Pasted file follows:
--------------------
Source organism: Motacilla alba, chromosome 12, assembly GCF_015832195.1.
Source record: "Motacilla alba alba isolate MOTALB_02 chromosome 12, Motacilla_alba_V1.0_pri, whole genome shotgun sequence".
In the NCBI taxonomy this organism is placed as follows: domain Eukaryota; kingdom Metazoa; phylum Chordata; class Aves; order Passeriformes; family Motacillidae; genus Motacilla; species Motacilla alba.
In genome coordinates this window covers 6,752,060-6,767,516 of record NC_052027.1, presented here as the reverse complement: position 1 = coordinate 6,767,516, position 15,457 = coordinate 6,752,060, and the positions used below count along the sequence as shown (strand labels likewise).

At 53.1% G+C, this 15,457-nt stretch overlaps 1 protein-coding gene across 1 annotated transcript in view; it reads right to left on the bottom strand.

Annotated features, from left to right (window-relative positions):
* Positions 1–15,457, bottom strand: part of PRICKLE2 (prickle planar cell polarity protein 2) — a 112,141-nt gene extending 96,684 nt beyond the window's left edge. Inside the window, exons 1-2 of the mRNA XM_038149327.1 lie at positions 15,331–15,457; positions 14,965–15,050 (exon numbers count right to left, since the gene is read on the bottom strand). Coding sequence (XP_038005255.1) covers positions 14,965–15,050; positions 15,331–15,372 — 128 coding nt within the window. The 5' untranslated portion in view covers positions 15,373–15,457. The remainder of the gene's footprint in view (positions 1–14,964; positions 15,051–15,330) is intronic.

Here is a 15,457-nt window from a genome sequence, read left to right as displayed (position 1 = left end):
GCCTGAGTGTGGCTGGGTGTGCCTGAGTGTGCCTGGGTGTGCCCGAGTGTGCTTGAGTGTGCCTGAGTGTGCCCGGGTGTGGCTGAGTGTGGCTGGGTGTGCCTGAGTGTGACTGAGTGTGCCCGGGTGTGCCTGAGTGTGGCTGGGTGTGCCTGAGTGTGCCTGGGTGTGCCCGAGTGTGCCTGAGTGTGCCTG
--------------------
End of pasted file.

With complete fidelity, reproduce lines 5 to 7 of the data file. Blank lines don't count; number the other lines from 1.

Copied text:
At 53.1% G+C, this 15,457-nt stretch overlaps 1 protein-coding gene across 1 annotated transcript in view; it reads right to left on the bottom strand.

Annotated features, from left to right (window-relative positions):
* Positions 1–15,457, bottom strand: part of PRICKLE2 (prickle planar cell polarity protein 2) — a 112,141-nt gene extending 96,684 nt beyond the window's left edge. Inside the window, exons 1-2 of the mRNA XM_038149327.1 lie at positions 15,331–15,457; positions 14,965–15,050 (exon numbers count right to left, since the gene is read on the bottom strand). Coding sequence (XP_038005255.1) covers positions 14,965–15,050; positions 15,331–15,372 — 128 coding nt within the window. The 5' untranslated portion in view covers positions 15,373–15,457. The remainder of the gene's footprint in view (positions 1–14,964; positions 15,051–15,330) is intronic.